We calculate a mean rating of all responses to indicate whether this is high, medium or low compared to the same subject area at other universities.

Have a question about this info? Learn more here

This information is from the Higher Education Statistics Agency (HESA).

You can use this to get an idea of who you might share a lecture with and how they progressed in this subject, here. It's also worth comparing typical A-level subjects and grades students achieved with the current course entry requirements; similarities or differences here could indicate how flexible (or not) a university might be.

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Post-six month graduation stats:

This is from the Destinations of Leavers from Higher Education Survey, based on responses from graduates who studied the same subject area here.

It offers a snapshot of what grads went on to do six months later, what they were earning on average, and whether they felt their degree helped them obtain a 'graduate role'. We calculate a mean rating to indicate if this is high, medium or low compared to other universities.

Have a question about this info? Learn more here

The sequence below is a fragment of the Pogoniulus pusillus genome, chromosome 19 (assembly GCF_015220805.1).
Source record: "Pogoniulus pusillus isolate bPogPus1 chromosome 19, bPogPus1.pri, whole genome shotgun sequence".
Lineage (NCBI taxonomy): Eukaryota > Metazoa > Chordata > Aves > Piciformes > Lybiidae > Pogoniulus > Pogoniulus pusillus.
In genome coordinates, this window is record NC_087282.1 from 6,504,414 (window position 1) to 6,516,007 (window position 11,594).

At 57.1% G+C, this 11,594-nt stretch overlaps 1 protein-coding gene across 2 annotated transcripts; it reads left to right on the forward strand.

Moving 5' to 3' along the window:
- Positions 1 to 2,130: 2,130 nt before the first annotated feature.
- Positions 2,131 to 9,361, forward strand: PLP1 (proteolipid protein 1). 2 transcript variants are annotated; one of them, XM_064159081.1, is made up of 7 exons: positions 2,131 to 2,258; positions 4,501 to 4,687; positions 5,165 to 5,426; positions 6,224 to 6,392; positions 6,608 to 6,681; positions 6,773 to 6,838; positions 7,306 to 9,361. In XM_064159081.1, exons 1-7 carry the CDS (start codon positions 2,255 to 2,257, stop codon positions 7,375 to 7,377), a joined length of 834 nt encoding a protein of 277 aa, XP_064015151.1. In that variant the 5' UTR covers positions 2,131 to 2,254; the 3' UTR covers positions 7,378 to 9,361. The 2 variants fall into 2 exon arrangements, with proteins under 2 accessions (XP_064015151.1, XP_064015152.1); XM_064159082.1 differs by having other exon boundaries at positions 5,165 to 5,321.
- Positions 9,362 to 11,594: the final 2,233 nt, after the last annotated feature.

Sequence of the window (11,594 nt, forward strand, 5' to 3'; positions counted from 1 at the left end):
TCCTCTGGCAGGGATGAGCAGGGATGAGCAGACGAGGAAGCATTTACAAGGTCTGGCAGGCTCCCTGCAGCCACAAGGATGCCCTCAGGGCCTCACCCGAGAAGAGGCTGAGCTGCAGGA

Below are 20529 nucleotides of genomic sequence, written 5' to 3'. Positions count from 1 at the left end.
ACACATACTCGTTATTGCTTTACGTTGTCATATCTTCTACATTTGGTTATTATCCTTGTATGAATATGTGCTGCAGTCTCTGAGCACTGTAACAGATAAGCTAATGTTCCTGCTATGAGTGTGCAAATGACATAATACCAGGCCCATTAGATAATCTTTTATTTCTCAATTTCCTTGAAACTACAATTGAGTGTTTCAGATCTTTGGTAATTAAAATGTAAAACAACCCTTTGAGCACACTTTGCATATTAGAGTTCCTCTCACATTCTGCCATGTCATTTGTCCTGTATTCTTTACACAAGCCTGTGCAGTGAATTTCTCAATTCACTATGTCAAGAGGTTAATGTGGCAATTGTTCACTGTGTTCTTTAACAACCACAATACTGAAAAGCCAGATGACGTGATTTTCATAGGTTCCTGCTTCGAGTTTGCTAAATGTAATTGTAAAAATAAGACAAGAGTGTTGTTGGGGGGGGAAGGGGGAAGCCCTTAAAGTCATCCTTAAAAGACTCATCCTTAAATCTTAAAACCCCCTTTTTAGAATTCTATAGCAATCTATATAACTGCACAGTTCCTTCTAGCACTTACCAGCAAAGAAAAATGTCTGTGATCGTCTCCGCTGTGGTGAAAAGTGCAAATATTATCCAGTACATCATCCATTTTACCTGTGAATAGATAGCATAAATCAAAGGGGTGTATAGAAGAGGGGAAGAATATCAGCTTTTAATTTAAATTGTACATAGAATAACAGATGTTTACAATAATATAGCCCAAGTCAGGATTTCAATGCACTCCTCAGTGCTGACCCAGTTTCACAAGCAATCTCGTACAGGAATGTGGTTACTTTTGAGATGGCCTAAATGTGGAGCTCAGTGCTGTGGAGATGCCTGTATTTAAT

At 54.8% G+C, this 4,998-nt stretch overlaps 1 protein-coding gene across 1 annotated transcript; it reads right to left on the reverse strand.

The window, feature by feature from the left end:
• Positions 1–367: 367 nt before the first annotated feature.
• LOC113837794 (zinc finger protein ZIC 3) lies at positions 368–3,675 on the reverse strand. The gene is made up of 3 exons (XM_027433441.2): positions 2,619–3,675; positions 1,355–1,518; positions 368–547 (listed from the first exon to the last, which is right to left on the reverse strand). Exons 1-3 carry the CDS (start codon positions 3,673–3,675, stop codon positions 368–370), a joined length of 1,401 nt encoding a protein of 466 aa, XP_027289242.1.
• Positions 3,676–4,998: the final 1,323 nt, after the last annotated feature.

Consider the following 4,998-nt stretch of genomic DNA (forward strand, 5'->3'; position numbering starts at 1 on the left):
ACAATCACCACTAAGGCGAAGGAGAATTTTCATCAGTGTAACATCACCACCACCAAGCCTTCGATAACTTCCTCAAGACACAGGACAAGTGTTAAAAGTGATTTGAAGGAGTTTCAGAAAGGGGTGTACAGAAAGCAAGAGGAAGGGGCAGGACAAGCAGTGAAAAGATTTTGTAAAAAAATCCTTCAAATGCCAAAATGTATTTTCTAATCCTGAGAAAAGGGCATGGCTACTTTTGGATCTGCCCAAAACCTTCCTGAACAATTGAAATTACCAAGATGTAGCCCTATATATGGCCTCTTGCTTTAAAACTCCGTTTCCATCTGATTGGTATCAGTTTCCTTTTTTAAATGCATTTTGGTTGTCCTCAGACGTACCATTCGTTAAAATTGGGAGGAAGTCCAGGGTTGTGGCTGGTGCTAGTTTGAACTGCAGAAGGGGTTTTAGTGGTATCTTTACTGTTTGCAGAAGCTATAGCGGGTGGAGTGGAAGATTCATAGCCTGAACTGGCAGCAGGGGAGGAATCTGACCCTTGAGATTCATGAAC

Graduate field commentary:

The Higher Education Careers Services Unit have provided some further context for all graduates in this subject area, including details that numbers alone might not show

Have a question about this info? Learn more here

The Longitudinal Educational Outcomes dataset combines HRMC earnings data with student records from the Higher Education Statistics Agency.

While there are lots of factors at play when it comes to your future earnings, use this as a rough timeline of what graduates in this subject area were earning on average one, three and five years later. Can you see a steady increase in salary, or did grads need some experience under their belt before seeing a nice bump up in their pay packet?

Have a question about this info? Learn more here